Apr 06, 2002April 6, 2002 - A lot of interesting R&D is being done around radio frequency identification (RFID). Companies like Fractal Antenna Systems are coming up with smaller, faster antennas with better range than traditional designs. Plastic Logic is working on a type of RFID technology that doesn't involve silicon chips. And SAMSys in Toronto has already developed an agile reader that can operate in various frequencies.
At the same time, there are companies that already have proven RFID technology on the market. Texas Instruments has been powering the Mobil Speedpass for six years. Transcore is keeping cars moving through tolls around America. And WhereNet is helping companies like Ford and Associated Food Stores track everything from tractor trailers to carburetors.
So why is the Auto-ID Center so important? It's a good question, and one I get asked a lot.
The answer is, the Auto-ID Center is creating a global standard - the Electronic Product Code - for identifying unique items. Today, North America and Europe use different bar coding systems, which means manufacturers have to slap different labels on products, based on region. The Uniform Code Council and EAN International, the two major organization administering bar code standards, both support the Auto-ID Center's Electronic Product Code.
Second, the Auto-ID Center has the support of major manufacturers (Coca-Cola, Gillette, Johnson & Johnson, Procter & Gamble, and Unilever, to name a few) and major retailers (Wal-Mart and Target in the United States and Tesco in the United Kingdom). This unusual partnership between academia and business is developing the technology infrastructure that will make it possible to read a RFID tag and identify the product anywhere in the world. Instantly.
That's a very big deal. Most technologies emerge over time. Vendors push their own proprietary technology, and eventually standards emerge. In the early days of railroads, many companies used different track gauges, which meant one car couldn't be transferred to another's line. Eventually, all tracks in North America accepted a single standard. But it took decades.
The Auto-ID Center wants to skip the messy part where companies waste millions of dollars investing in technology that doesn't work with technology used by business partners. It's as some of the biggest companies in 1826 went to a major university and said: Look, some guy named John Stevens has just demonstrated the feasibility of steam locomotion on his estate in Hoboken, New Jersey. We think we can use this technology to transport goods. We want you folks to design a locomotive, switches and so on, and come up with standards so any car can ride on any track anywhere in the world.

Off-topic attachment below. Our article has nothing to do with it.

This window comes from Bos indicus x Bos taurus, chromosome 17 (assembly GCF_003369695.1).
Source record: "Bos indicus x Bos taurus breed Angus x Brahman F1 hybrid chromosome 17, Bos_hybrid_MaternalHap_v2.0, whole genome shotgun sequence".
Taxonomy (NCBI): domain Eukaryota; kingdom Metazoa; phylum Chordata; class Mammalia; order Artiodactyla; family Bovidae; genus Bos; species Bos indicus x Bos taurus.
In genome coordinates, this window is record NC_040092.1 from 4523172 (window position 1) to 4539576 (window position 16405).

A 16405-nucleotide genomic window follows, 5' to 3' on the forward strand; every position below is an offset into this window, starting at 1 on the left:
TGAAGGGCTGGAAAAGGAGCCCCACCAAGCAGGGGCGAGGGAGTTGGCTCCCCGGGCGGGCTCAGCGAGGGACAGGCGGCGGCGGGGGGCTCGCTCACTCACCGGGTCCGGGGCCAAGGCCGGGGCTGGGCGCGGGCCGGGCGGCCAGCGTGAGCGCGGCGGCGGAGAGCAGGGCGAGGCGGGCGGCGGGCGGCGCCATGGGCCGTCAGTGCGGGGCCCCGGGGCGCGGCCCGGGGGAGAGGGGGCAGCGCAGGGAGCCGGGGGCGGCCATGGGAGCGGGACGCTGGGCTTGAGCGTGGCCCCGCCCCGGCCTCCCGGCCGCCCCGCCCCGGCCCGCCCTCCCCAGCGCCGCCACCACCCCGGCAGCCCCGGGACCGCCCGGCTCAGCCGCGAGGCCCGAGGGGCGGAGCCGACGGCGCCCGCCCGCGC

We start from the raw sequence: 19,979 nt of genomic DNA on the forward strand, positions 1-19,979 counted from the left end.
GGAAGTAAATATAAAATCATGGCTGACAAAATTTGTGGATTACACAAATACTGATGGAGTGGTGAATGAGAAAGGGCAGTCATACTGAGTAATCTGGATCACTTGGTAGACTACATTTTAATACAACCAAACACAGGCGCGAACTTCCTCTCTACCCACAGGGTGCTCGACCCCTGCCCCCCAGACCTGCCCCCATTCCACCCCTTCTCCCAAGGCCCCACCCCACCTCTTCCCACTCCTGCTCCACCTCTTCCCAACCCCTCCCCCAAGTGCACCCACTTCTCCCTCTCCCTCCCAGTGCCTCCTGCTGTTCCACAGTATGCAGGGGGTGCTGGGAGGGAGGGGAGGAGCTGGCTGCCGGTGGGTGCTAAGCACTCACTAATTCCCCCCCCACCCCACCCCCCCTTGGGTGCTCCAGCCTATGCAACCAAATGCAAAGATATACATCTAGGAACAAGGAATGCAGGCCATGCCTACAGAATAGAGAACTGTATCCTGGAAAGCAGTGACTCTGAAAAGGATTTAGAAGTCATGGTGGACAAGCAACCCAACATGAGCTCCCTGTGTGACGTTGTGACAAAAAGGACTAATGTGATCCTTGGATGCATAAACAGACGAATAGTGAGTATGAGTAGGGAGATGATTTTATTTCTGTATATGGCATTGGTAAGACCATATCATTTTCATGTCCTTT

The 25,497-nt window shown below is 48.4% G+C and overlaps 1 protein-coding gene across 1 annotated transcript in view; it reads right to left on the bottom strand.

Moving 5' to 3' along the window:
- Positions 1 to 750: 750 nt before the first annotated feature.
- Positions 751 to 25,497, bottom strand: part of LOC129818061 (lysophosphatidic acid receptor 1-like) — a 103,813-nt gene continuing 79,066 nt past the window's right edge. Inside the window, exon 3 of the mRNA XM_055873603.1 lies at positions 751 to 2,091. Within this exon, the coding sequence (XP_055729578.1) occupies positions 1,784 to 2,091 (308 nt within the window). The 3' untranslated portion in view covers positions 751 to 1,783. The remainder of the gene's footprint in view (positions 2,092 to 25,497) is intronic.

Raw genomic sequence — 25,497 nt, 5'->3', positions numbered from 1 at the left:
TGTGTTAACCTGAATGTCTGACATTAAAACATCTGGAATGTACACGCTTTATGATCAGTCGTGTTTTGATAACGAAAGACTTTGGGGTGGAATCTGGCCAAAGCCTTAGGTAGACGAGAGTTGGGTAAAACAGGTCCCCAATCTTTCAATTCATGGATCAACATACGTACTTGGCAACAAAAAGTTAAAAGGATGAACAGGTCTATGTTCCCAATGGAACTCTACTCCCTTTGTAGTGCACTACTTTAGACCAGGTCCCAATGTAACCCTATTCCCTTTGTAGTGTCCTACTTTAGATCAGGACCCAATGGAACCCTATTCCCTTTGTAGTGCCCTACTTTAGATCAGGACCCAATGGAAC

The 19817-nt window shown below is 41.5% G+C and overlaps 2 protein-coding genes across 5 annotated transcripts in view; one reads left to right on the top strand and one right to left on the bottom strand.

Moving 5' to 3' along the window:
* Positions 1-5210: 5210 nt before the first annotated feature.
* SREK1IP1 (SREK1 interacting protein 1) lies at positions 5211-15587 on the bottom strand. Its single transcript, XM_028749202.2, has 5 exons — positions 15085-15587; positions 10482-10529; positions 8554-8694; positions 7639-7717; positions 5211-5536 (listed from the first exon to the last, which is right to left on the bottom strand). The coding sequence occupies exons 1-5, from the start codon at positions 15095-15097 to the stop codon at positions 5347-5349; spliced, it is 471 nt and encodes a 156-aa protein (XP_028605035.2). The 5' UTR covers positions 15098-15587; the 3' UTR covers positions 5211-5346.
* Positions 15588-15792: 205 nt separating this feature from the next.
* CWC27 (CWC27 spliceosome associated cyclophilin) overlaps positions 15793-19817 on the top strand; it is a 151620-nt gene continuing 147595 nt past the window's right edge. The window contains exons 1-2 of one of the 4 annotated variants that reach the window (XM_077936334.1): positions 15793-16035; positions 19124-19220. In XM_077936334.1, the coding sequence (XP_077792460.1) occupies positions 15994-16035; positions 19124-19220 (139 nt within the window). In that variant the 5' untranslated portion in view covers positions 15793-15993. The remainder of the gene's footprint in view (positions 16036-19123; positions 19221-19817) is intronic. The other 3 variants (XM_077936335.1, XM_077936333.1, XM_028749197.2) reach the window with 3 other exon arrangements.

Building a global infrastructure for identifying products would have been impossible a decade ago. But the Internet already exists and doesn't need to be reinvented. It provides the backbone for a new network. And it has changed things in two important ways. It has forced the world to accept standards for communicating electronically, and it has taught businesses the enormous value of an open, standard network. Because of these two things, the Auto-ID Center is able to build on the standards that already exist and get competitors like Coca-Cola and Pepsi to work together.
There is still a long way to go before the Auto-ID Center can claim any measure of success. The biggest issue, I believe, will not be figuring out how to make the technology work. If we learned anything in the 1990s, it's that there's enough money and entrepreneurial talent in the world to solve even the most vexing engineering problem. The big issue will be winning acceptance for its standard.
Getting all the world's companies to play on the same field seems like an insurmountable task. But here's my prediction: It will happen because Wal-Mart wants it to happen. Wal-Mart is one of the most aggressive members of the Auto-ID Center. It's also the world's largest retailer. When it tells suppliers to start putting RFID tags with Electronic Product Codes on their products, only the most foolhardy won't comply.
Mark Roberti is the Editor of RFID Journal. If you would like to comment on this opinion piece or submit your own, send e-mail to